J Plant Ecol ›› 2019, Vol. 12 ›› Issue (6): 1009-1024.doi: 10.1093/jpe/rtz028

• Research Articles • Previous Articles     Next Articles

Vegetation classification at the association level under the China Vegetation Classification System: an example of six Stipa steppe formations in China

Changcheng Liu1,2,*, Thomas R. Wentworth2, Xianguo Qiao1,3, Ke Guo1,3,* and Dongjie Hou1,3   

  1. 1State Key Laboratory of Vegetation and Environmental Change, Institute of Botany, Chinese Academy of Sciences, Beijing 100093, China
    2Department of Plant and Microbial Biology, North Carolina State University, Box 7612, Raleigh, NC 27695-7612, USA
    3University of Chinese Academy of Sciences, Beijing 100049, China
    *Correspondence address. State Key Laboratory of Vegetation and Environmental Change, Institute of Botany, Chinese Academy of Sciences, Beijing 100093, China. Email: greatwall01@ibcas.ac.cn (C.L.); guoke@ibcas.ac.cn (K.G.)
  • Received:2019-01-15 Revised:2019-03-20 Accepted:2019-05-09 Online:2019-10-30 Published:2019-12-01

Abstract:

Aims

The latest China Vegetation Classification System (China-VCS) for natural/semi-natural vegetation has eight hierarchical levels: Association < Association-group < Subformation < Formation < Formation-group < Vegetation-subtype < Vegetation-type < Vegetation-type-group. The classification is based on dominant species and their growth forms and has been completed at the formation level. The principal challenge today in Chinese vegetation classification is to develop the China-VCS at levels below the formation in a way that is consistent with current international standards. We explored the following question: how can existing vegetation plot data help develop the China-VCS and improve its compatibility with other international classification systems?

Methods

We compiled 401 plots having plant cover and/or aboveground biomass measurements collected in six Stipa steppe formations and divided them into those with cover data (299 plots) and/or biomass data (283 plots). We applied a combination of hierarchical clustering and ordination to partition the cover and biomass data sets into formations and constituent associations. We then used supervised noise clustering to improve the classification and to identify the core plots representing each association. Diagnostic species were also identified at both association and formation levels. Finally, we compared the classification results based on cover and biomass data sets and combined these results into a comprehensive classification framework for the six formations.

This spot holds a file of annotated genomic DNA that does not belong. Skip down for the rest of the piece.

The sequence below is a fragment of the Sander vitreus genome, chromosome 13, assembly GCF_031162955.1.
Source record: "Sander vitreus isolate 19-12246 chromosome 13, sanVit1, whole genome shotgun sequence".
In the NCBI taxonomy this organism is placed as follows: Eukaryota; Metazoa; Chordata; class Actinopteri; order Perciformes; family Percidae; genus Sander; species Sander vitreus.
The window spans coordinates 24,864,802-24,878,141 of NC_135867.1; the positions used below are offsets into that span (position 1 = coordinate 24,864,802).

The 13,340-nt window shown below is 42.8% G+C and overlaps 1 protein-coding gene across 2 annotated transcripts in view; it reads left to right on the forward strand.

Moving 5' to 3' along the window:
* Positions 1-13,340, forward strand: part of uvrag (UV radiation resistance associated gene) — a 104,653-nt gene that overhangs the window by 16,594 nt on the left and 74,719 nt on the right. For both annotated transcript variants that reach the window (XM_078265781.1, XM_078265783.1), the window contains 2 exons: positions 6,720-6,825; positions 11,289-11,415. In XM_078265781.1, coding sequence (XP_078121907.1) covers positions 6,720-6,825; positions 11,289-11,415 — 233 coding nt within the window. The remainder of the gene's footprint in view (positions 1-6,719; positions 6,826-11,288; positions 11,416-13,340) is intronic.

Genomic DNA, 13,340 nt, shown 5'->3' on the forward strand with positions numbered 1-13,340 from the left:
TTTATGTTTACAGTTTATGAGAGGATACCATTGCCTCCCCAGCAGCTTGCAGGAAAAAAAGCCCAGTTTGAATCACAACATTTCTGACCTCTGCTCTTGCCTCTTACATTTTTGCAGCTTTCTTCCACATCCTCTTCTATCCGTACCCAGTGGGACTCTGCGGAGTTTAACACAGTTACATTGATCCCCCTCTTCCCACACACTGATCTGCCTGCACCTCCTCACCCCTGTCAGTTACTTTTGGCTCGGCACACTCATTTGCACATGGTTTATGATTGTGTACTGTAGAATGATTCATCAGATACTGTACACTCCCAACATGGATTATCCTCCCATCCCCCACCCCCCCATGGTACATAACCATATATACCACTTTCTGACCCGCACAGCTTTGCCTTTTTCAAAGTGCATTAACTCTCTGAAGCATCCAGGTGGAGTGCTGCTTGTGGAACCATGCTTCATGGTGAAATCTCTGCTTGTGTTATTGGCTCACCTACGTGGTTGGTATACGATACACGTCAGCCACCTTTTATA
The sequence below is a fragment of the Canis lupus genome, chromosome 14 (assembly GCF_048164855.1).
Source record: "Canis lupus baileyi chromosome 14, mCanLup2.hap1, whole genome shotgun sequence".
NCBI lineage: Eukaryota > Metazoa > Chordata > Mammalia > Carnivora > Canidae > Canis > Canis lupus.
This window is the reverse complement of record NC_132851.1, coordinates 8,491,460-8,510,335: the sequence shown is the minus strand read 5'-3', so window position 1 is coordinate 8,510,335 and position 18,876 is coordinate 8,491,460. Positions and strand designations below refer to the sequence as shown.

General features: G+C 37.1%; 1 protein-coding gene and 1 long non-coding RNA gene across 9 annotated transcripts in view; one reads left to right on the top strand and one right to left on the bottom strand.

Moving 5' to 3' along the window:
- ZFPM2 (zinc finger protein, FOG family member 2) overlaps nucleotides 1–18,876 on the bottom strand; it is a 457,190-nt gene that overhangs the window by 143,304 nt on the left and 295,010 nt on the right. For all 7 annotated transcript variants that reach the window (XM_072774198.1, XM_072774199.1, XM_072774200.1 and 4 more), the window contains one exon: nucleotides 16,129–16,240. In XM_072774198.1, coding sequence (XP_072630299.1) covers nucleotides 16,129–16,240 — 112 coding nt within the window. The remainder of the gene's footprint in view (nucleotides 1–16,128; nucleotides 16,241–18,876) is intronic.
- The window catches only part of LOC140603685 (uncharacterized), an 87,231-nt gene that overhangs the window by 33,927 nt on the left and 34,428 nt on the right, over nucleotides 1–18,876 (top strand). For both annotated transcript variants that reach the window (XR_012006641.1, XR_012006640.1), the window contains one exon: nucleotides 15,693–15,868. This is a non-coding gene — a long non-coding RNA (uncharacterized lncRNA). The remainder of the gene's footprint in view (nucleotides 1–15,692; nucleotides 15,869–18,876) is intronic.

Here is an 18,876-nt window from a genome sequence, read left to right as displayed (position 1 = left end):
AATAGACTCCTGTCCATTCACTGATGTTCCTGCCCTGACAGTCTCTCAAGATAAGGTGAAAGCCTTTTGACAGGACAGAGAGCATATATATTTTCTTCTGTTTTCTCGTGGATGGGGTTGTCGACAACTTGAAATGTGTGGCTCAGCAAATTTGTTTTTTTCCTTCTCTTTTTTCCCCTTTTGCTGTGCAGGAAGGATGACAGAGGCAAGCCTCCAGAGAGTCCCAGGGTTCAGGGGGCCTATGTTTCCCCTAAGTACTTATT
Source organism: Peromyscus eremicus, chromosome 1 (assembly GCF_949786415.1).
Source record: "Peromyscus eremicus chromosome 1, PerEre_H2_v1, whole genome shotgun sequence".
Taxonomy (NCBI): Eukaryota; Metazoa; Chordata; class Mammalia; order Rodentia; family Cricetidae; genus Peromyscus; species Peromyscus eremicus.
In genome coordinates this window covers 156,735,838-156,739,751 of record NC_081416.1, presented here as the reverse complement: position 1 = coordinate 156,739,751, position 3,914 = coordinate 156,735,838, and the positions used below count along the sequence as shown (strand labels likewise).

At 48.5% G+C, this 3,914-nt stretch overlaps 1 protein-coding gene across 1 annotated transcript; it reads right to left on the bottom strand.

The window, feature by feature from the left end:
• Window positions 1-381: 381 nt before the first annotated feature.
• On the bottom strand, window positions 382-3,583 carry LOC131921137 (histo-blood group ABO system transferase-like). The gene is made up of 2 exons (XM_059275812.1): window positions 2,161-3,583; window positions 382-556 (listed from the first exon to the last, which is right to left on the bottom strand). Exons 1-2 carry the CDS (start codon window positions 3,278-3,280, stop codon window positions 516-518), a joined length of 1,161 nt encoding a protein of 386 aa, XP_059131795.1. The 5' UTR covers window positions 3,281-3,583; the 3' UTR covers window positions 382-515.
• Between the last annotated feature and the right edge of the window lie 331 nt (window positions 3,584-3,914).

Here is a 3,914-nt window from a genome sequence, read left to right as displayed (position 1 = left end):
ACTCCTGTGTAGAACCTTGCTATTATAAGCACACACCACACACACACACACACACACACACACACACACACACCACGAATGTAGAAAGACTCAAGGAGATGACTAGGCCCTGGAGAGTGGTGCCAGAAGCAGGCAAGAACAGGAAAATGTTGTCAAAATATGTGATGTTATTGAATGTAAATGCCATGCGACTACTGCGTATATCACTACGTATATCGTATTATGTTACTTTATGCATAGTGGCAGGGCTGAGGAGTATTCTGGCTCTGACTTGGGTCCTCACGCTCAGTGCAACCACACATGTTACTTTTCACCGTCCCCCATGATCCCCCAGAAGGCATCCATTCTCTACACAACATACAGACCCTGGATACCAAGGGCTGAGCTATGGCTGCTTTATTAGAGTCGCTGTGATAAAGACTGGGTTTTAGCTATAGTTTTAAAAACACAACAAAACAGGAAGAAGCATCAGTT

Important Findings

Our results using cover data were comparable with those using biomass data at both formation and association levels. Three Stipa formations were classified into associations based on cover data, two based on biomass data and one based on both biomass and cover data. Twenty-seven associations were defined and proposed within the six formations, using cover or biomass data as consistent classification sections (CCSs). Both dominant species in the dominant stratum and diagnostic species from multiple strata of the core plots were used to characterize vegetation types at both formation and association levels, improving the compatibility of our classification with the International Vegetation Classification. Temperature and precipitation were found to be important climatic factors determining the distribution pattern and species composition of Stipa-dominated vegetation. We propose a framework for plot-based vegetation classification in the China-VCS, using our work with Stipa-dominated steppe vegetation as an example. We applied the concept of CCS to make optimal use of available data representing both plant cover and biomass. This study offers a model for developing the China-VCS to the association level in a way that is consistent with current international standards.

Key words: association, China Vegetation Classification System, consistent classification section, cluster analysis, ordination, Stipa steppe

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